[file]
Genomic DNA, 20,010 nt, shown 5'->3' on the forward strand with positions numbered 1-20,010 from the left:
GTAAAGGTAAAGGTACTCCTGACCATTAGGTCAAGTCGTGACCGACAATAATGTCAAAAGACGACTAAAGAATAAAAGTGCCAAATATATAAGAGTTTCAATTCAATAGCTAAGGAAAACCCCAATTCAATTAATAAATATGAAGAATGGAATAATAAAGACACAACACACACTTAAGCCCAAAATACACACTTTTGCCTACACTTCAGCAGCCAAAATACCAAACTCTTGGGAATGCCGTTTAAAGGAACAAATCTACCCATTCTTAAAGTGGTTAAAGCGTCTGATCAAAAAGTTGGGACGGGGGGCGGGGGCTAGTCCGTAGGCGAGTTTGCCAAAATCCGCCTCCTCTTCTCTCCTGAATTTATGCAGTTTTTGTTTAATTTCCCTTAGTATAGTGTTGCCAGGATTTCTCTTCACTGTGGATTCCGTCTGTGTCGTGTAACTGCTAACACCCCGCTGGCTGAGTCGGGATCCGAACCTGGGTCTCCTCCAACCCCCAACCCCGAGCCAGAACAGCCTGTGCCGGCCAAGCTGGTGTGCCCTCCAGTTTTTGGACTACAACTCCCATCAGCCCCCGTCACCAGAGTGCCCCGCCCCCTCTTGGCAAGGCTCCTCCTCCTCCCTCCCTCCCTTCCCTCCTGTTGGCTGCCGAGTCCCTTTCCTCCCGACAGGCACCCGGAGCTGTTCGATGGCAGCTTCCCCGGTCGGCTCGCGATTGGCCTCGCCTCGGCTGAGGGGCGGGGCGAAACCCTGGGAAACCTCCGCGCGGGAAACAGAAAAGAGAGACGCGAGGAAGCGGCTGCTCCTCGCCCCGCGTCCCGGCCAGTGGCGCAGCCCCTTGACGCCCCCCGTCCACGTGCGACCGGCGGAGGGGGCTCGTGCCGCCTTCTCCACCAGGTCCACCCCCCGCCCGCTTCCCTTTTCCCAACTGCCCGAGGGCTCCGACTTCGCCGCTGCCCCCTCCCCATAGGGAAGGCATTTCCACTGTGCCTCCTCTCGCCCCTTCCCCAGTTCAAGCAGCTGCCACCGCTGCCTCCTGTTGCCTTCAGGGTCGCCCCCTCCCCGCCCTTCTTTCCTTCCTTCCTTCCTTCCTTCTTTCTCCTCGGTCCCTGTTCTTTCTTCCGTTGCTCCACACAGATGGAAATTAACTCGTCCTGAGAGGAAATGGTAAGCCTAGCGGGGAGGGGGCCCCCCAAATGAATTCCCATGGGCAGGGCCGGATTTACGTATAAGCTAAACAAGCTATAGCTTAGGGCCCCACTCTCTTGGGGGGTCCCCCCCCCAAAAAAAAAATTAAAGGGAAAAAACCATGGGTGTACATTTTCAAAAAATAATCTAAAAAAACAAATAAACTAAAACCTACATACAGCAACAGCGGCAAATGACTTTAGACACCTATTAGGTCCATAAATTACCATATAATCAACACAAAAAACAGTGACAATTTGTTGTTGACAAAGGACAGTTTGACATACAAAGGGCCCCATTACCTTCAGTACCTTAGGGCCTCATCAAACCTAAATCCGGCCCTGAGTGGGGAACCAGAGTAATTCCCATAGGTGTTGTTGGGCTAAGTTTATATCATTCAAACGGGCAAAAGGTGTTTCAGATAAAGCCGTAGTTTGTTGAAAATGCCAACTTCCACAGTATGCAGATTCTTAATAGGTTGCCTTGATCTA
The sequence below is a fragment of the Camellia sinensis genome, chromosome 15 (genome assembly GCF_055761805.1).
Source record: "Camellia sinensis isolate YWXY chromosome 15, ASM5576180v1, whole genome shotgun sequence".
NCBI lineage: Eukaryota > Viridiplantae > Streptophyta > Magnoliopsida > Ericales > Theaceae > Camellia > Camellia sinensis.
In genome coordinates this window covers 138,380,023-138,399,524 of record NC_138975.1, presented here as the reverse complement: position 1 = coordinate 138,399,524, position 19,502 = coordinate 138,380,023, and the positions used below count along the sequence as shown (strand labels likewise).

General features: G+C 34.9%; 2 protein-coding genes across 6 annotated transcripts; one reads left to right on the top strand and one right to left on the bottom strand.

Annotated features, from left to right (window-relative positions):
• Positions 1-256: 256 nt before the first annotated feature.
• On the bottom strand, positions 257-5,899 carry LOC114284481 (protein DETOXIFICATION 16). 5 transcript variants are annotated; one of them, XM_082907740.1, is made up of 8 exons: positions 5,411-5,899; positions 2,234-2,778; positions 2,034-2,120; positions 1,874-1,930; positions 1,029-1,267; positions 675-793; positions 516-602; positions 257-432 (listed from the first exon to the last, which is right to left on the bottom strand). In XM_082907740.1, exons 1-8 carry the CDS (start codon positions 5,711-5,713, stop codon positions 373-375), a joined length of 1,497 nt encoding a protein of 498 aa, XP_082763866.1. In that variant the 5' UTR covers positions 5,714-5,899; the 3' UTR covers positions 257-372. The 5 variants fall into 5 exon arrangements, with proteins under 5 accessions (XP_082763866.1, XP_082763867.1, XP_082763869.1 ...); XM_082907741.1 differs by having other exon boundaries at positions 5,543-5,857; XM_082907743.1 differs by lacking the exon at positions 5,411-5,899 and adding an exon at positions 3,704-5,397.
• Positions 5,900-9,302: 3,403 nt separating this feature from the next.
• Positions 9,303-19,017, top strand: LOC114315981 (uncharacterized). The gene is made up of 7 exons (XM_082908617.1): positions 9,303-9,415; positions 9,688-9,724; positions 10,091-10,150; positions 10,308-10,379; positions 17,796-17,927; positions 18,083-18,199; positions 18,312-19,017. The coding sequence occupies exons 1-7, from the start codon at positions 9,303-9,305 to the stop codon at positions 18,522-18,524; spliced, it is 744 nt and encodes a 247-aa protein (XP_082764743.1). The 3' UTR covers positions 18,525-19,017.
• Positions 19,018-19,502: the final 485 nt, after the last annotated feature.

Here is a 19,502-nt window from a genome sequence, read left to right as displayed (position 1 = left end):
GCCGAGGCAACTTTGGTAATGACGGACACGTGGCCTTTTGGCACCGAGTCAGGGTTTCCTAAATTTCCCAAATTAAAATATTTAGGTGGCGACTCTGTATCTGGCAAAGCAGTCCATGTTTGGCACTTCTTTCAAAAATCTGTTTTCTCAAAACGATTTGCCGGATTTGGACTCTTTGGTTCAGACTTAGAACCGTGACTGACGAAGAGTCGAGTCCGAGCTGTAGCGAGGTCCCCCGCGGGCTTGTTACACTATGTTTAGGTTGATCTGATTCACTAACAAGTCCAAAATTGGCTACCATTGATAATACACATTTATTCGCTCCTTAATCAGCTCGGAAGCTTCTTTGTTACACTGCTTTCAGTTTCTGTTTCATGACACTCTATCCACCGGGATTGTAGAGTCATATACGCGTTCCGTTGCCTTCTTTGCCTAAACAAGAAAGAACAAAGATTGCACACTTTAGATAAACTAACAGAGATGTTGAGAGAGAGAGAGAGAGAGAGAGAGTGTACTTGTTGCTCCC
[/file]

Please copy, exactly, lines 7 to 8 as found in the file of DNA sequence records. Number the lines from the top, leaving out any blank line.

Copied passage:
General features: G+C 34.9%; 2 protein-coding genes across 6 annotated transcripts; one reads left to right on the top strand and one right to left on the bottom strand.

Annotated features, from left to right (window-relative positions):